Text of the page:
When the LG Prada hit the scene more than a year ago, touch-screen phones were still a novelty. It stood out from the rest of the crowd with its sleek, minimalist look and designer house backing. Since then, the Apple iPhone has taken the touch-screen crown and has become the phone to beat, with many manufacturers coming out with touch-screen handsets as well. Samsung is no exception and has followed the LG Prada route by partnering with a major designer fashion house--Giorgio Armani--to produce the appropriately named Samsung Armani. The look and feel of the Armani is certainly deserving of such a brand, from its slim and compact body right down to the flashy menu interface. Sadly, its features are rather staid and do not match up to its looks. The Armani will certainly fulfill your desire for an attractive and glamorous phone, but we suggest looking elsewhere for something with a few more features. Also, since you can't buy it with a U.S. carrier, you'll have to cough up around $579 to get your hands on the unlocked version.
The Samsung Armani absolutely epitomizes its namesake. Decked out in a glossy black steel case, the Armani has a very sleek and attractive design that earns its fashion phone branding. It comes in a very fancy black box showcasing it like a piece of jewelry, with a soft microfiber cloth case. Measuring 3.44 inches tall by 2.14 inches wide by 0.41 inch thick, the Armani is one of the more compact touch-screen handsets we've seen and can be easily slipped into a jeans pocket. It's a good thing it comes with a microfiber cloth case, since the glossy black surface does make it prone to fingerprint smudges.
As with most touch-screen handsets, the Armani doesn't have any keypad buttons--all navigation is done via the 2.6-inch diagonal touch-screen display. Though not as wide as the one on the Prada, the display is still a showstopper with 256,000 color support and 240x320 pixel resolution. Images look great, and it really shows off the Armani's glowing menu interface--each menu icon has a subtle gold hue, which fits in with the Armani brand. You can adjust the brightness and font size, but not the backlight time.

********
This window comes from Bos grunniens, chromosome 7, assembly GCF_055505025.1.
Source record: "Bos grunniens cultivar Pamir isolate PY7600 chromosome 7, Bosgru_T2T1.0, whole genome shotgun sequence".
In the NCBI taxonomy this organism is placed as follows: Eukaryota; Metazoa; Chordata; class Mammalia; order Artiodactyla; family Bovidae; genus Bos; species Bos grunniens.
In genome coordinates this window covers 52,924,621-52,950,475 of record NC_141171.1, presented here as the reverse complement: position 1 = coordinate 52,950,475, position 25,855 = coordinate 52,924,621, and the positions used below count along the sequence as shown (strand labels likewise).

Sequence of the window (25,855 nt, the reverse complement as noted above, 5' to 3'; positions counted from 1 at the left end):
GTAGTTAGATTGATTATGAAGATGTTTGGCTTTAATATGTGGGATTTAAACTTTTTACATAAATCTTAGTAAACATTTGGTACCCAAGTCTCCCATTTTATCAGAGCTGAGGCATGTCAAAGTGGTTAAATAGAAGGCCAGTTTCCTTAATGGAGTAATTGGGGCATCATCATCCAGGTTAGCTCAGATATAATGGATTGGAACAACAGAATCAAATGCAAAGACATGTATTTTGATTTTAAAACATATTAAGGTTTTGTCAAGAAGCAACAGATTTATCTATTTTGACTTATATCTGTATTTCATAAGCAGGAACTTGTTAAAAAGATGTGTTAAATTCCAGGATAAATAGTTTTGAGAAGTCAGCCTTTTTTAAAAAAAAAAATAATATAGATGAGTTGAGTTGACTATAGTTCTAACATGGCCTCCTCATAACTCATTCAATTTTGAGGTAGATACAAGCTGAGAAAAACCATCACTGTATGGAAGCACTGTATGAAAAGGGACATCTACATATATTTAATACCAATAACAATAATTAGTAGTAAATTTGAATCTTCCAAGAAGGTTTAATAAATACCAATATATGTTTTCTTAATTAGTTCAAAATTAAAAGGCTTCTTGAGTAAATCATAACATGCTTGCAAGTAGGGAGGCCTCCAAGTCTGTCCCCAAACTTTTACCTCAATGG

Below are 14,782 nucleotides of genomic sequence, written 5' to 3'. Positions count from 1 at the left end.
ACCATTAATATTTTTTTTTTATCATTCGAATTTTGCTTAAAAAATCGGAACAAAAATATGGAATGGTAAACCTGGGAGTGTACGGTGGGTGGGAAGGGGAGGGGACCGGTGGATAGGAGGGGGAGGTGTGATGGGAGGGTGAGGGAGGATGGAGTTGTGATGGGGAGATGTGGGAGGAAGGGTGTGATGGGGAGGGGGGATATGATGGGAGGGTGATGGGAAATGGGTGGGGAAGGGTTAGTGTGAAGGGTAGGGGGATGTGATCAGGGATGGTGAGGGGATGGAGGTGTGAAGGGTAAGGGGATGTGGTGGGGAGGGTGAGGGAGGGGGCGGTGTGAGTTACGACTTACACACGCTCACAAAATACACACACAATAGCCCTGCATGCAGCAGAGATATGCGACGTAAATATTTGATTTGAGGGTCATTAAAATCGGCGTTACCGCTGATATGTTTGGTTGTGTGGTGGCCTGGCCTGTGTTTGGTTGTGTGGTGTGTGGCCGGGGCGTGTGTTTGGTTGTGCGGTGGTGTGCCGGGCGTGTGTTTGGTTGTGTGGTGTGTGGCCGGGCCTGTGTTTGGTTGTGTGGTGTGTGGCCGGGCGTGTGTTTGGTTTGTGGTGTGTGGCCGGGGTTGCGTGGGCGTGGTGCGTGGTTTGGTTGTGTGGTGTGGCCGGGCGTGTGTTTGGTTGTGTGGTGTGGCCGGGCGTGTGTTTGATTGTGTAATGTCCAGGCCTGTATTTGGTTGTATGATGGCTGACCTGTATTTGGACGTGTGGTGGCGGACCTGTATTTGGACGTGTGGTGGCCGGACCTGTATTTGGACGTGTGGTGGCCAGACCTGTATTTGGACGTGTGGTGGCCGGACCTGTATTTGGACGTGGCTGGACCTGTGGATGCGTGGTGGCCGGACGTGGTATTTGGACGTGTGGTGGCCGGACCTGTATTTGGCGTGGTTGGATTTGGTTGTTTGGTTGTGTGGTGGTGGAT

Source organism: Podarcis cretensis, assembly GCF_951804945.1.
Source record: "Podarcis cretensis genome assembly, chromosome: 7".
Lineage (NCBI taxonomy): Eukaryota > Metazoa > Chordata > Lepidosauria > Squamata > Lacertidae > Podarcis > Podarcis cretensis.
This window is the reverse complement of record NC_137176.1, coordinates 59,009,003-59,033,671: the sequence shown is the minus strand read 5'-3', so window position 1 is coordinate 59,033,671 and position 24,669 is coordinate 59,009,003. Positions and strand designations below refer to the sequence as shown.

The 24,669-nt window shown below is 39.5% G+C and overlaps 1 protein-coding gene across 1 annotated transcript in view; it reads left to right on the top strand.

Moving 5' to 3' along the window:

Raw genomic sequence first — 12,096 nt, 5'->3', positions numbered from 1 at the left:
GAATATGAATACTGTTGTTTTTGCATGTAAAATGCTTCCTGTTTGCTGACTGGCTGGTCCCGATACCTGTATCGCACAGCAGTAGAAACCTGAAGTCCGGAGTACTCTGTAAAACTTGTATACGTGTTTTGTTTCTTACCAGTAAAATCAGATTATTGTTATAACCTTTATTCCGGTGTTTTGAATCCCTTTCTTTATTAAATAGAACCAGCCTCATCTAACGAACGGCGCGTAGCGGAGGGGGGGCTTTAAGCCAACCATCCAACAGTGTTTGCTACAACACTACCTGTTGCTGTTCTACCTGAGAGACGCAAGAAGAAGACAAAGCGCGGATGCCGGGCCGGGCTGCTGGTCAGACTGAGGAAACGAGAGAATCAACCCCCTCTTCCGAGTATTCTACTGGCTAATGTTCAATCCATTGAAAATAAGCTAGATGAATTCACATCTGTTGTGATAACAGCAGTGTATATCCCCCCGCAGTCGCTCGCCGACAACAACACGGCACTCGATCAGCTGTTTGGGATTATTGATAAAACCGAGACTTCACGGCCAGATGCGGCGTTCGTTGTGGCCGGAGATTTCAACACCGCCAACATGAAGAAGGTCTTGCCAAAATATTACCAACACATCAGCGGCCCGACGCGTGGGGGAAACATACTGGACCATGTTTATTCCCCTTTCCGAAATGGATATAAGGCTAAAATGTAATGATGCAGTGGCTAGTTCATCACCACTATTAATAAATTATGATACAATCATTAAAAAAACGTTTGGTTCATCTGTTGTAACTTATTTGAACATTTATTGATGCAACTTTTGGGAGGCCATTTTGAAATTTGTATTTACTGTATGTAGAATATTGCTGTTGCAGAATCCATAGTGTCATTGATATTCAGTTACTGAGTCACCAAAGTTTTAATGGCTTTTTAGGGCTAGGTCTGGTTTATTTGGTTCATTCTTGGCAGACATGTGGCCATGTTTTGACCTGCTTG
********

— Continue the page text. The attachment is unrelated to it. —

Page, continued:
Navigating the Armani is actually fairly intuitive as far as touch-screen phones go. You use your fingers to navigate the phone since the phone doesn't come with a stylus. From the home screen, there are two onscreen buttons along the top that lead to the main menu, plus the onscreen dialpad. In the middle, a square button leads to five shortcuts, which correspond to the music player, the contacts list, the messaging menu, the call log, and the main menu. If you have the calendar display toggled on the home screen, you can actually swipe the screen to switch between the calendar and clock display, similar to the Cover Flow technique used to flip through album covers on the iPhone.
Another thing we liked about the touch-screen interface is that it has haptic feedback, meaning the phone provides tiny vibrations when you select something on the screen. The vibrations are especially useful when dialing or texting, as we're able to get some kind of tactile feedback. However, we still wouldn't recommend dialing by feel because of the flat surface of the screen. Texting was also a bit tricky as the Armani doesn't have a virtual QWERTY keyboard, and you have to tap out text messages using the normal T9 or ABC method with the virtual dialpad. This wasn't too bad, since the Armani also provides smart word selection (it guesses the words as you type the letters in), but we would've liked to have seen some kind of QWERTY option at least, even for a phone this size. Our final gripe with the touch screen has to do with the scrolling--it is very touchy and doesn't always respond to us swiping down the side of the screen. Sometimes we were able to scroll, and sometimes we activated something by mistake. This is especially frustrating when scrolling down a long list, for instance in the phone book.